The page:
The Draughtsman's Contract was writer/director Peter Greenaway's first feature film. And this 1982 period-drama is still one of the finest movies of his career.
Drama? Or black comedy? Traditional English drawing-room (well, gardens and bedroom) mystery, or a witty 20th century analysis of late 17th century society, politics and art theory?
Well, The Draughtsman's Contract is all of those things. This is a movie about an outsider, landscape artist Mr Neville (Anthony Higgins), who is commissioned by Mrs Herbert (Janet Suzman) to draw 12 architectural sketches of her grand country home and its gardens, as a present for her husband, who has gone to Southampton for a fortnight.
Mr Neville has a more attractive prospect in another county, and initially declines the commission. But he is badgered so heavily that he eventually agrees, though naming a price so high that he is sure the commission will be withdrawn. Eight pounds per drawing, plus the pleasure each day of sexual dalliance with Mrs Herbert. To his surprise, she accepts.
And the drama/comedy/mystery draws out from there. I can reveal one essential background detail which does not spoil the outcome - this movie is set in a very brief time at the end of the 17th century when enlightened legislation had made it not only possible for women to own property in their own right, but for other women to inherit that property, instead of it passing to the nearest male heir. This radical change in law did not persist for long... but it makes the entire premise of The Draughtsman's Contract possible.
We are seeing also in this movie the keen eye and mind of a visual artist - which was Peter Greenaway's calling before he turned to film. And a key artistic philosophical question is at the core of this movie - does an artist paint what he sees, or what he knows? Or, given a choice of those two stances, can Mr Neville make the right choice?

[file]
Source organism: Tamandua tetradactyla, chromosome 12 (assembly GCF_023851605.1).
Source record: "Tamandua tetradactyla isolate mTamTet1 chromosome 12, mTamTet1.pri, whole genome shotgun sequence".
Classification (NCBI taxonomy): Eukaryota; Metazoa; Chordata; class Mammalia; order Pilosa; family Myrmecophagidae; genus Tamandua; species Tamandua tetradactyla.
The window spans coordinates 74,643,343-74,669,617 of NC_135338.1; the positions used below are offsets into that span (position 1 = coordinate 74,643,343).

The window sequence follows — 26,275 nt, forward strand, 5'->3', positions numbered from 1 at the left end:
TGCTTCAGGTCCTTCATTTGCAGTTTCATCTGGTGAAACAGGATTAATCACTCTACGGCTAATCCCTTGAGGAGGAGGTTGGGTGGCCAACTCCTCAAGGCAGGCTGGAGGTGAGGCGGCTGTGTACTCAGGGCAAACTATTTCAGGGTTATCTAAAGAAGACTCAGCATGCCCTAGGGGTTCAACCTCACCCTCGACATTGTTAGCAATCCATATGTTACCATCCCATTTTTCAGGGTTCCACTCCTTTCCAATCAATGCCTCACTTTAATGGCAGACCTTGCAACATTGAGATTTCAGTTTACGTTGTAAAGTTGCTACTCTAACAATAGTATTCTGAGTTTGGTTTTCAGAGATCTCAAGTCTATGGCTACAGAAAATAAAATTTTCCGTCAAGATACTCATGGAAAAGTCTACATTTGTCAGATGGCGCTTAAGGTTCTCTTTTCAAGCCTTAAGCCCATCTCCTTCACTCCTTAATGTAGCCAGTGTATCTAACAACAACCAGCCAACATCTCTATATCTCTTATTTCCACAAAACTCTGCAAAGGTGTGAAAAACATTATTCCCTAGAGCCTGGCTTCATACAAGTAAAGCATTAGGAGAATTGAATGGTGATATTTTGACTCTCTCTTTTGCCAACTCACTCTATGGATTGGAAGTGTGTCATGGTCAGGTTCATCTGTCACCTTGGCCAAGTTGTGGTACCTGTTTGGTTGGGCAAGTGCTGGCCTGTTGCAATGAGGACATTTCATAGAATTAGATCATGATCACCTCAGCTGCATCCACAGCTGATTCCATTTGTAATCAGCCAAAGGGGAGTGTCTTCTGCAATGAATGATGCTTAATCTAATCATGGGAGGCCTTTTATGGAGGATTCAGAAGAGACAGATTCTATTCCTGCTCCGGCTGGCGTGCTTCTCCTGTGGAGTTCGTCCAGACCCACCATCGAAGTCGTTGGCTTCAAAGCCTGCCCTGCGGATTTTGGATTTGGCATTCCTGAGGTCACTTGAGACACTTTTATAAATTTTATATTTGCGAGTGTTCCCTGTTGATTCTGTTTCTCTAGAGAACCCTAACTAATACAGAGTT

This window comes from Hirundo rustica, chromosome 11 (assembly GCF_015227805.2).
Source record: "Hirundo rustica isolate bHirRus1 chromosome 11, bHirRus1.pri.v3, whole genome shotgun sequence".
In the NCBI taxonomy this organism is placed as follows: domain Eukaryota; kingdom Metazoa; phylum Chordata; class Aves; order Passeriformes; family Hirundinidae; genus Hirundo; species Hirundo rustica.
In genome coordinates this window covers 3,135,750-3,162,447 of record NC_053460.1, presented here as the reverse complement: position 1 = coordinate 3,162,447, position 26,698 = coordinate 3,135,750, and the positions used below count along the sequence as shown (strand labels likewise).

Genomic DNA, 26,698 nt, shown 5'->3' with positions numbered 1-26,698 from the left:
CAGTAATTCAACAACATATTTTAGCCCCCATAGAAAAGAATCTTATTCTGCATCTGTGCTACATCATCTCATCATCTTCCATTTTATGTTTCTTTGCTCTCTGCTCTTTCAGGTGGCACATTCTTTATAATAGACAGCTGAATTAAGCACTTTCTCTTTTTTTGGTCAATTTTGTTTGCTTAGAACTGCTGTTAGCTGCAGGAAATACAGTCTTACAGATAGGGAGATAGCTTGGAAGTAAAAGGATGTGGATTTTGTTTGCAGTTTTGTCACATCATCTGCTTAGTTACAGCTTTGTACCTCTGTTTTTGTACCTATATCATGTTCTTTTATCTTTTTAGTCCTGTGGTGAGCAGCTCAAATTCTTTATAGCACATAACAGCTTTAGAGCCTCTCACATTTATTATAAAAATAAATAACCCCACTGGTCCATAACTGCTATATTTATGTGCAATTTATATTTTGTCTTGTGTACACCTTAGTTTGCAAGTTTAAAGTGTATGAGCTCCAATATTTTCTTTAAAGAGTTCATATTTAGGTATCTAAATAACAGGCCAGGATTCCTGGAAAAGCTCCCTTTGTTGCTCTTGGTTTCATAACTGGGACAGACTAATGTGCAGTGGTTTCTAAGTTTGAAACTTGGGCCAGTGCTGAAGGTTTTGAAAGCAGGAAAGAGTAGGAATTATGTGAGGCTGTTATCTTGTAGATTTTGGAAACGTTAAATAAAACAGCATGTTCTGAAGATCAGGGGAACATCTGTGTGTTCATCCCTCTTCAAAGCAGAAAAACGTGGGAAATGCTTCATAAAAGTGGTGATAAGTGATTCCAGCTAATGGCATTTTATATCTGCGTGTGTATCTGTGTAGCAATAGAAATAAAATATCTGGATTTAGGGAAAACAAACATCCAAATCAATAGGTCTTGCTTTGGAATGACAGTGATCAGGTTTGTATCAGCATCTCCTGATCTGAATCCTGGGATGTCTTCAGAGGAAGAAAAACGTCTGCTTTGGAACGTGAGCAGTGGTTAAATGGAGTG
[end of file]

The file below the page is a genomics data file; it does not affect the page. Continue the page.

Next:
Delicious performances by Anthony Higgins and Janet Suzman, along with Anne-Louise Lambert as Mrs Herbert's beautiful but calculating daugher Mrs Talmann and Hugh Fraser as her priggish, smug husband, make this movie a total joy. And Anthony Greenaway's fine eye for composition and painterly detail illuminates the entire movie.
Superb digital restoration now brings this art house masterpiece to a new audience. This is a densely layered movie of immense appeal, which deserves repeated viewings.
Peter Greenaway shot this movie, which was funded by the British Film Institute, on 16mm film stock, which was blown-up to 35mm for exhibition.
The film elements were allowed to degrade considerably, but the British Film Institute, for this release (our local Madman release is a copy of the BFI UK release) has done a wonderful job in film restoration. Colours are well-saturated, tonal definitions are clear and the overall effect is as if seeing a brand new, virgin print. This anamorphic transfer is, by all accounts, vastly superior to the Region 1 version.
Michael Nyman's atmospheric score is rendered very well in two-channel mono sound, and dialogue has excellent clarity.
There is also a dubbed French soundrack, which has a very poor hollow sound, and which shows just how bad a deteriorated soundtrack could have been.
All technical aspects - audio synch, dialogue levels - have been presented in optimal quality, when the original recording conditions are considered. This was a low-budget art house movie, not a blockbuster; with that in mind, we're given everything we need for maximum enjoyment of a fine movie.